The COVID-19 pandemic has forced people in Fort Wayne and around the world to adapt to new ways of living. Schools, in particular, have been impacted immensely, leaving students, faculty, and staff scrambling to work and teach from home.
At South Side High School in Fort Wayne, Valedictorian Ashley Remy is one senior, rolling with the changes in 2020.
For seniors, an early end to the school year meant setting aside expectations of what their highly anticipated final year of high school would hold. Instead students were forced to complete their remaining months of class from home and miss out on traditional milestones like graduation ceremonies.
While being named Valedictorian is an achievement under any conditions, Remy had to work extra hard to adapt and achieve her goals this spring when classes moved online.
“It’s a really great feeling, especially because I was very uncertain if I would have the title or not,” she says.
As an IB student (International Baccalaureate Diploma Programme), Remy says the IB exams she had been preparing for all year were canceled due to COVID-19. While many students were disappointed about missing events like prom, football tailgates, or school plays, Remy says these exams were the event she was saddest to miss out on because she spent so much time studying for them.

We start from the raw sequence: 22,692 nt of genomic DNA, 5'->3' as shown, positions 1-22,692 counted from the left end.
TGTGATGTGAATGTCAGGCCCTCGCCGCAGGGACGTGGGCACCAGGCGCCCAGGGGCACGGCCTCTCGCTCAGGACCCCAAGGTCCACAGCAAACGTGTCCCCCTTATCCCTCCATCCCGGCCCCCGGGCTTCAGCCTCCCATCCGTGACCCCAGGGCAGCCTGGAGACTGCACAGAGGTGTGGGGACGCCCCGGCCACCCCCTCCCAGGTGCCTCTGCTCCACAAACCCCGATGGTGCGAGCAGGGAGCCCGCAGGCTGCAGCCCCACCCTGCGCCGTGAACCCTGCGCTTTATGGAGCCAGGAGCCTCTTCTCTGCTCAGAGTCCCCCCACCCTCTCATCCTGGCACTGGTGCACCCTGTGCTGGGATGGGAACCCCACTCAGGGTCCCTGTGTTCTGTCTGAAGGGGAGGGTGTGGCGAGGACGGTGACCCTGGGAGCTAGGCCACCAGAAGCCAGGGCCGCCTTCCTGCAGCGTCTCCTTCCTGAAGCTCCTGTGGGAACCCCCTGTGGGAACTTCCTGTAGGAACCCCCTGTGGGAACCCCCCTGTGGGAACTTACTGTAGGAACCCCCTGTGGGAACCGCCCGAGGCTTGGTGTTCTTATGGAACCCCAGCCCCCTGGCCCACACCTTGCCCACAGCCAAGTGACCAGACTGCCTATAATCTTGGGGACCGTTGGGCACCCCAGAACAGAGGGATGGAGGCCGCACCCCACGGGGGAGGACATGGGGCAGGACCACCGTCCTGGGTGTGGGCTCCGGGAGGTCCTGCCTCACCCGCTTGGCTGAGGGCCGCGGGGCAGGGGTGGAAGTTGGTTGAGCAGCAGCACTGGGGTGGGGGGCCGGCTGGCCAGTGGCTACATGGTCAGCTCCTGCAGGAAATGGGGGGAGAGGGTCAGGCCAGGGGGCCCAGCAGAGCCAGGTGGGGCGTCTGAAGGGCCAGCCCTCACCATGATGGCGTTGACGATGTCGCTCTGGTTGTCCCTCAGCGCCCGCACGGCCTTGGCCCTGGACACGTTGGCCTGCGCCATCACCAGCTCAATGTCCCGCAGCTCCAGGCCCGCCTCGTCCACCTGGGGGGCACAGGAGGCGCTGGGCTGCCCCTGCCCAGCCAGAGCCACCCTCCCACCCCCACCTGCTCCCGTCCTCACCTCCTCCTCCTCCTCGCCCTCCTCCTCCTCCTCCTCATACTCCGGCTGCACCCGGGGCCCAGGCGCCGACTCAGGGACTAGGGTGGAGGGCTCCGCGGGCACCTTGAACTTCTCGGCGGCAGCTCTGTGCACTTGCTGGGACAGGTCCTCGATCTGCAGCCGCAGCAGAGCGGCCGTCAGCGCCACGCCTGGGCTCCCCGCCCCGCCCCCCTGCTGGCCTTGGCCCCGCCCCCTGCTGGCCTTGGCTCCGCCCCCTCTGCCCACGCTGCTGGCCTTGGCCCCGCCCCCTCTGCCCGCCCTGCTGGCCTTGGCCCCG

“It was really disheartening,” she says.
Instead of a test this year, IB is using other indicators, like internal and teacher assessments, to determine who receives their diploma. Remy should receive her results on July 6.
Another tradition, South Side High School’s time-honored Ivy Day walk for seniors, was canceled in 2020, too.
Under normal circumstances, Ivy Day is when senior students march alongside Calhoun Street in their caps and gowns with the homecoming court in their suit and dresses, the principal and staff, and the FWCS superintendent.
While Remy has felt the loss of this tradition, she feels that, in some ways, having an odd senior year has made new memories for the Class of 2020.
“We had a really nice graduation parade, and that was more emotional than the traditional, formal graduation ceremony,” she says.
As the daughter of Haitian immigrants, Remy has worked hard for many years to get to this long-awaited graduation finish line. Her parents came to the U.S. to build a better life for her and her younger sister. As such, they made sure she always focused on her schoolwork.
“My parents had to walk miles to get to school, work to support their families as kids, and school was more difficult without the technology readily accessible to me in the U.S.,” she says.
Remy and her family.
Remy says her parents, Romely and Innocent Remy, who were both raised in Haiti, wanted her to be raised in the Haitian tradition growing up, too.
This tradition is for parents to completely fund their child growing up while the child’s job is to strictly focus on school, whereas in American culture, teenagers regularly begin working at an early age.
When Remy first began high school, her mother did not want her to work a part-time job in addition to her studies. So as a compromise, they made a deal with one another. Remy would receive $50 dollars if she was number two in her class and $100 if she was number one.